The Future of Technology in Construction
By Sam Lamonica, CIO, Rosendin Electric
Technology is having an increasing impact on our work lives, including in construction. As you might expect, more iPads and mobile devices are being used on the job site, but there are a number of other emerging technologies that are being adapted to construction work in previously unforeseen ways. Some of these technologies could improve work efficiency and others could improve worker safety, but they all have to overcome a number of challenges before they become practical.
“Virtual reality (VR) is making headway in various industrial applications and offers possibilities for use in construction”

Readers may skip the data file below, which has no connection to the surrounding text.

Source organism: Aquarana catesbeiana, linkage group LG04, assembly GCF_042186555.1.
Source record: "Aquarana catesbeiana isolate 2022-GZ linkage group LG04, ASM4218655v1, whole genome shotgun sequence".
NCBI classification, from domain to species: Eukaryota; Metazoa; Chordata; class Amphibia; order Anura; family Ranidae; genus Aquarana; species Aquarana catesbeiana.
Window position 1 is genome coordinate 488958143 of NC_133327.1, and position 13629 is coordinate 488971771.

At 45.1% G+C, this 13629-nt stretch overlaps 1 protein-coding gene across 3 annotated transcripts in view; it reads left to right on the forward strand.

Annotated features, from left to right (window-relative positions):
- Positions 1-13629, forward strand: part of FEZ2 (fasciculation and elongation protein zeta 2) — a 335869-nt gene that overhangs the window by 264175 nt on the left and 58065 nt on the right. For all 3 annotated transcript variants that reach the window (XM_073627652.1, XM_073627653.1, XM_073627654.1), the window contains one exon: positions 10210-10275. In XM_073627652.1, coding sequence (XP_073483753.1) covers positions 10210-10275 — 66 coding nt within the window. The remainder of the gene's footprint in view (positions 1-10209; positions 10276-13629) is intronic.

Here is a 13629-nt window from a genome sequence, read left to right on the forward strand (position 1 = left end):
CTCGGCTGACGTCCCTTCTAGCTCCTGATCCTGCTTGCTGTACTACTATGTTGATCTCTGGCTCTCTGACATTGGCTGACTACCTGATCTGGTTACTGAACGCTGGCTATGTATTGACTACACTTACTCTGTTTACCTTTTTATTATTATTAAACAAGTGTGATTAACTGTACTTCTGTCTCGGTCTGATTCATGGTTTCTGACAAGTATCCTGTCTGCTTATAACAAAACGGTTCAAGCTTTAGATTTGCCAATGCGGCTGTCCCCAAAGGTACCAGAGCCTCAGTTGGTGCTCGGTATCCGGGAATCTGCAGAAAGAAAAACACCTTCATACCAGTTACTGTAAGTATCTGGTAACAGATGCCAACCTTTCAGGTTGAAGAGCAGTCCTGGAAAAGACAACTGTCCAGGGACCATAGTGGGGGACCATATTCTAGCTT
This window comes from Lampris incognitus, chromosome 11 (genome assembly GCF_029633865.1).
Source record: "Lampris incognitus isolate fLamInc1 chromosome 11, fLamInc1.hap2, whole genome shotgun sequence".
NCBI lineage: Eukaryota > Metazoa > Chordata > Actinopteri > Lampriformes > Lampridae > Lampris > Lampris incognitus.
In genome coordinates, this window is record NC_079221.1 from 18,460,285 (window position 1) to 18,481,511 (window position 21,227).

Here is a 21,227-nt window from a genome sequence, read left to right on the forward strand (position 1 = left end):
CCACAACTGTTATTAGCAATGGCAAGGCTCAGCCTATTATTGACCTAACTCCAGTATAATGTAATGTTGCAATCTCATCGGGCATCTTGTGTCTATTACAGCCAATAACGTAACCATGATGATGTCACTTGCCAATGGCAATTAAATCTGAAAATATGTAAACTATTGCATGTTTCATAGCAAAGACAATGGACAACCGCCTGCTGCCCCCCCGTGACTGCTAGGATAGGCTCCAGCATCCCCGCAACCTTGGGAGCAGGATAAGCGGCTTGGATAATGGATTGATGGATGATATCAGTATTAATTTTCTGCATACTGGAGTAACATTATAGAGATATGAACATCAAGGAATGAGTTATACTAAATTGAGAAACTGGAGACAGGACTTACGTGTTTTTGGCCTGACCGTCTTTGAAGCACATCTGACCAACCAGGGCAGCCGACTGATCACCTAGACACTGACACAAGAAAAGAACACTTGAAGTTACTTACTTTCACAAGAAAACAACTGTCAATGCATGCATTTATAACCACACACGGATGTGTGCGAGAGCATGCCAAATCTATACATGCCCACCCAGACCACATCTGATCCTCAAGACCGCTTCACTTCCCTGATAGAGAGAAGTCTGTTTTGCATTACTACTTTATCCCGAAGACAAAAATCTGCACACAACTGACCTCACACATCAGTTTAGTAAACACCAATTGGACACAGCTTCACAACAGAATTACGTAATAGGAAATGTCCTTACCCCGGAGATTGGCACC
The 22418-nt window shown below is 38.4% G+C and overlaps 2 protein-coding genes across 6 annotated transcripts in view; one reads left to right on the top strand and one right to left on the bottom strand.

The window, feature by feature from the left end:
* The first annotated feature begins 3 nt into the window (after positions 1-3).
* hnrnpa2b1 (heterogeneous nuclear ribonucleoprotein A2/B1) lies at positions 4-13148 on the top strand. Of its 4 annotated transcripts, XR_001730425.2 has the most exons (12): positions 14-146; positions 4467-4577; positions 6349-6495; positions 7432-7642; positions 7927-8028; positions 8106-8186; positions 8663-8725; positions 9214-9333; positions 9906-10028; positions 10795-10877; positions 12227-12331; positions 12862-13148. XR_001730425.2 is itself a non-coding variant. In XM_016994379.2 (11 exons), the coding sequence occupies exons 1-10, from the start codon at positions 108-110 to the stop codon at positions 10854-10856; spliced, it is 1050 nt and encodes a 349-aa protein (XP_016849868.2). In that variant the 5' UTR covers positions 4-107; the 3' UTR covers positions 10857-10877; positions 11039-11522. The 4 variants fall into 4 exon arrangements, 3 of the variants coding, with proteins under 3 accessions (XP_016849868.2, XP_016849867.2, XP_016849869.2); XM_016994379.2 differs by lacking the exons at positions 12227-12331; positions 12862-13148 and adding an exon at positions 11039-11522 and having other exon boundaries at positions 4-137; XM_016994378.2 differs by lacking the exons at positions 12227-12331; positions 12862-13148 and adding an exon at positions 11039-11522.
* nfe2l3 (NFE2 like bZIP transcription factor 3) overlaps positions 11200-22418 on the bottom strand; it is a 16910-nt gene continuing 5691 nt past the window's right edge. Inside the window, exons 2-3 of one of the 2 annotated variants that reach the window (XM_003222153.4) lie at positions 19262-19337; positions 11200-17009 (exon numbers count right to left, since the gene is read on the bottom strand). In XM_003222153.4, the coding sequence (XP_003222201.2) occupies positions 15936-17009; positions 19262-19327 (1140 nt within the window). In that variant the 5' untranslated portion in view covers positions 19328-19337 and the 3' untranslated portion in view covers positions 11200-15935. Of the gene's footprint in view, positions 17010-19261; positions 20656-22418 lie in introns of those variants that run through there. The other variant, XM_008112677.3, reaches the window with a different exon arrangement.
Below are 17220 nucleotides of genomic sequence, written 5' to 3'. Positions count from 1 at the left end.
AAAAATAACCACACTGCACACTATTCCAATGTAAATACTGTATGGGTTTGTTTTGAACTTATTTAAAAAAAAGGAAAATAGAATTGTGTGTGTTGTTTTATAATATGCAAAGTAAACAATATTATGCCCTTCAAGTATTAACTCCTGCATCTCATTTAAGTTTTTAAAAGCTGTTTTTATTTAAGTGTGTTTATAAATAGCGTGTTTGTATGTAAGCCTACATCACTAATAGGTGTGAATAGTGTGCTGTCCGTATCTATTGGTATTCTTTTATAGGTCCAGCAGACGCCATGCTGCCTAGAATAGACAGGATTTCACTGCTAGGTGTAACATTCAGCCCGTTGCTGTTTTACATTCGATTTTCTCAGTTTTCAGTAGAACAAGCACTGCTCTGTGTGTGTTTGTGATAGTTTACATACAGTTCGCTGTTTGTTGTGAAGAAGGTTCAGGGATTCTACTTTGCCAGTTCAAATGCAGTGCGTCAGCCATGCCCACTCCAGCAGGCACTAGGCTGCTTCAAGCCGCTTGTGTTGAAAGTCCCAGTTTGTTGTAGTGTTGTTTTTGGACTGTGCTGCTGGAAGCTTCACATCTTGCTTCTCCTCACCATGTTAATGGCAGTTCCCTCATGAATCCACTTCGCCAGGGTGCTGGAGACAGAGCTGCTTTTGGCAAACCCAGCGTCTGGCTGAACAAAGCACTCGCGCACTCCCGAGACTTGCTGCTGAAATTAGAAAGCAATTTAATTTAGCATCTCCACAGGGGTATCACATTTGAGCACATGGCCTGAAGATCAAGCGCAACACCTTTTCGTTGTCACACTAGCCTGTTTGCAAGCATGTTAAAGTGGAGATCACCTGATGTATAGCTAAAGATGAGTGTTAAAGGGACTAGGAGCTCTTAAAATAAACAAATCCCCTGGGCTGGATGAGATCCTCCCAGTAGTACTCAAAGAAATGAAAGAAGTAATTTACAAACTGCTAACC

I had the privilege recently of hosting an informal CIO Summit at our company headquarters, bringing together technology executives from leading construction and contracting companies to discuss some of the technological challenges that face our industry today. We all shared our thoughts about how we would implement and support emerging technologies such as biometrics, wearable mobile devices, augmented reality, the Internet of Things (IoT), and what current technology can be adapted to improve safety and productivity. Here are just a few of the technology trends that will likely have a direct impact on construction:
Smart safety devices
Safety on the job is always a primary concern, and new mobile and wearable technology offers tremendous potential to improve on-the-job safety.